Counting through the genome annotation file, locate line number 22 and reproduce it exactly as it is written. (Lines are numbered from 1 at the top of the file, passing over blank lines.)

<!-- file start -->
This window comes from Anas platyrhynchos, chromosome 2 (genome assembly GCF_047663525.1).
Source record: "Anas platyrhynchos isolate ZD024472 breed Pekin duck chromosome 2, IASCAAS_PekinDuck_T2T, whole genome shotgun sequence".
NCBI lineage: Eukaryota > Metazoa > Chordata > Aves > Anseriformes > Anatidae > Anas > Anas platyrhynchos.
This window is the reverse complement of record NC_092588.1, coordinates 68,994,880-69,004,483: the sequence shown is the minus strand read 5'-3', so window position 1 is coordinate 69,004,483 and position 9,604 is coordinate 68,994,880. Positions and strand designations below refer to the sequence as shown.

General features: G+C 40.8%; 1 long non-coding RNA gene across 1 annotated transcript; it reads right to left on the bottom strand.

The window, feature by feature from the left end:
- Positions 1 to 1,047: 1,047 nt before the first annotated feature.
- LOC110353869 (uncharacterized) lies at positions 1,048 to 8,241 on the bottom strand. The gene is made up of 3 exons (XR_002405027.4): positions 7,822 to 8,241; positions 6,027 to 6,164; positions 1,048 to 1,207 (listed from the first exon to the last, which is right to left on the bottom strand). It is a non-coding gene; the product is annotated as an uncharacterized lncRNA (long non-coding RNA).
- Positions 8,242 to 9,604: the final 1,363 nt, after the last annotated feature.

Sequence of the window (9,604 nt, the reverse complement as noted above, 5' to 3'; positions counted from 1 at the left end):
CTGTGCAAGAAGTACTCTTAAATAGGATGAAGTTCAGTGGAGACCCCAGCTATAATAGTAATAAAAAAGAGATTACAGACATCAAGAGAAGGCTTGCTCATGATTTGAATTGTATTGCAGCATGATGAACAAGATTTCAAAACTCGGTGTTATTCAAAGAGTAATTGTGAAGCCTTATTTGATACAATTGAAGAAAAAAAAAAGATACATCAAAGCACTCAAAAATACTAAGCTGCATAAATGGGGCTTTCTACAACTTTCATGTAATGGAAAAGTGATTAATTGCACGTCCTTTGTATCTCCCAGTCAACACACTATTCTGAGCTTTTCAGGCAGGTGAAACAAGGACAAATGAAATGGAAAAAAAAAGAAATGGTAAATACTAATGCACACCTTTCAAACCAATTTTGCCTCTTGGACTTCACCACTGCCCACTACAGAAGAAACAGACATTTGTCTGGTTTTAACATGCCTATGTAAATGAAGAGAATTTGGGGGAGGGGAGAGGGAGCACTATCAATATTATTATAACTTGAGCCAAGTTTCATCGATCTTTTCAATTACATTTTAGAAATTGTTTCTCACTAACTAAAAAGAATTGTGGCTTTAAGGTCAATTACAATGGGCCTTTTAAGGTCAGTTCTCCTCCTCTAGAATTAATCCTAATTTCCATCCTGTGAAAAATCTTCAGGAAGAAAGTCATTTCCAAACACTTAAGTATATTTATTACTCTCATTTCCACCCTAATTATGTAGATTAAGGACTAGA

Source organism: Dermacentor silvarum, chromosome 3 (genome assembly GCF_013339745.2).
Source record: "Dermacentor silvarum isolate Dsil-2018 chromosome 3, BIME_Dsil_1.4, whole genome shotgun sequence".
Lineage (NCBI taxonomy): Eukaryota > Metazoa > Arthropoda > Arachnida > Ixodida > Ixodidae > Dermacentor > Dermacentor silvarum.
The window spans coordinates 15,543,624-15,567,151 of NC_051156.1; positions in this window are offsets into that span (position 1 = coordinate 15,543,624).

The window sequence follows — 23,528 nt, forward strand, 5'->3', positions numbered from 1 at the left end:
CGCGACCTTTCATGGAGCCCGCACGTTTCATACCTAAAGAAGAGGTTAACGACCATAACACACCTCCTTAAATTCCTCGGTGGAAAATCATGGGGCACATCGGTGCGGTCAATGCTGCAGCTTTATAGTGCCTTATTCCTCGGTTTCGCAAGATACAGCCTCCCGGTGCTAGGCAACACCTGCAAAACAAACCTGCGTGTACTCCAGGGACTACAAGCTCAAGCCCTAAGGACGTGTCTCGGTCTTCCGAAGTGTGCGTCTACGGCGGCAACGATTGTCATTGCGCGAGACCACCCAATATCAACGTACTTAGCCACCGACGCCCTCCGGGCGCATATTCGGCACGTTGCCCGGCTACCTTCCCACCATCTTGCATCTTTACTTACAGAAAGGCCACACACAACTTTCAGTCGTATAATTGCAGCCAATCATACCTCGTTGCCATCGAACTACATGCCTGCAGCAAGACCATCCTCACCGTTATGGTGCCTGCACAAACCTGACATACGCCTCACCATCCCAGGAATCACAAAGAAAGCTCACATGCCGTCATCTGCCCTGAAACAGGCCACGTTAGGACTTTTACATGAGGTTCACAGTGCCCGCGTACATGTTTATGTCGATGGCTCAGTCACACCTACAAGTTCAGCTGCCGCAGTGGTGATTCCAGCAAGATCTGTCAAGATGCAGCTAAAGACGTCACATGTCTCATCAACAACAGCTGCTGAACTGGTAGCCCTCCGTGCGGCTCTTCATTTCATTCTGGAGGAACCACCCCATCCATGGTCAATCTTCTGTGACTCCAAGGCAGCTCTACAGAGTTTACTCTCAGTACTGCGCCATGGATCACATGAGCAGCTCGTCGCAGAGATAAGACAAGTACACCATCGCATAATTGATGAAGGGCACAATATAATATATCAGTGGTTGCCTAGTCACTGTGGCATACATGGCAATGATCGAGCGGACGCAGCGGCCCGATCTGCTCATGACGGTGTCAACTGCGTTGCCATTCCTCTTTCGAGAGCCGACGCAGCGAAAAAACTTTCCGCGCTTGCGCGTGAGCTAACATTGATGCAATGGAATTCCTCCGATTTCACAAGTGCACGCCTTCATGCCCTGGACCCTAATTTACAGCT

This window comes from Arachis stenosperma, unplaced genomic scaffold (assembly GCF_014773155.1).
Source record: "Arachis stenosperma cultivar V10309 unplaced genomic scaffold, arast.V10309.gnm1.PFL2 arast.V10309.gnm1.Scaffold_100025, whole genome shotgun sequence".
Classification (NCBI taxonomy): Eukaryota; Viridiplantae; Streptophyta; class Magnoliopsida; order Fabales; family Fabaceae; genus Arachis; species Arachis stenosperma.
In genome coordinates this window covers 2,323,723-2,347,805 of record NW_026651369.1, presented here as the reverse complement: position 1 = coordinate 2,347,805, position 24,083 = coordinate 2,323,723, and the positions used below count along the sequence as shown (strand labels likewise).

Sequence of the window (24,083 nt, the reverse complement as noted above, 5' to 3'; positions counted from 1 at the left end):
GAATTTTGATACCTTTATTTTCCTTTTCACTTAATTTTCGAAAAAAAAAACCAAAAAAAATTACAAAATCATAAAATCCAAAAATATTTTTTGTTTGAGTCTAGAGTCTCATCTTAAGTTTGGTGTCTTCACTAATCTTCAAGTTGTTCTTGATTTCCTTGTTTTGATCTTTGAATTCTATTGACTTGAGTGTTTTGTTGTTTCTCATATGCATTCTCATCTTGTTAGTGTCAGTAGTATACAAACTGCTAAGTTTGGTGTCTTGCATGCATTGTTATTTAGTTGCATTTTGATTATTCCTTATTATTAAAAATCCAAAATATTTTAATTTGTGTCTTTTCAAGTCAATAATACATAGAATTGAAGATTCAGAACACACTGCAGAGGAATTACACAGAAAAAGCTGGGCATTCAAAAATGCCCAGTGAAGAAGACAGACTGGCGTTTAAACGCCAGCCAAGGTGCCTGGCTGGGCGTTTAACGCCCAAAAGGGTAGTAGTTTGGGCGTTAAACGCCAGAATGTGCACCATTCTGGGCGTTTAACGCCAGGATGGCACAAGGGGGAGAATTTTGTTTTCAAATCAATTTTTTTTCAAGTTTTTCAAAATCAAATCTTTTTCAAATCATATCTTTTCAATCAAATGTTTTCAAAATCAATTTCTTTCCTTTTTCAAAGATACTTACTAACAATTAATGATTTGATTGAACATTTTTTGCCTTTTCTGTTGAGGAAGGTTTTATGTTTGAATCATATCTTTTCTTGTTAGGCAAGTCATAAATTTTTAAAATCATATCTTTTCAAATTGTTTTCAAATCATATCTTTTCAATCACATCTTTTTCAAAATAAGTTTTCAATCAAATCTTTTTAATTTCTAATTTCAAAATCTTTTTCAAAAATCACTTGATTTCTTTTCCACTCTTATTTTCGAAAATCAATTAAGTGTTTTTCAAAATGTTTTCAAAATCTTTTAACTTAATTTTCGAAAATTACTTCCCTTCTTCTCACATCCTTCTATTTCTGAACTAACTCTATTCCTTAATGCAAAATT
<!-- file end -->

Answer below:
Sequence of the window (24,083 nt, the reverse complement as noted above, 5' to 3'; positions counted from 1 at the left end):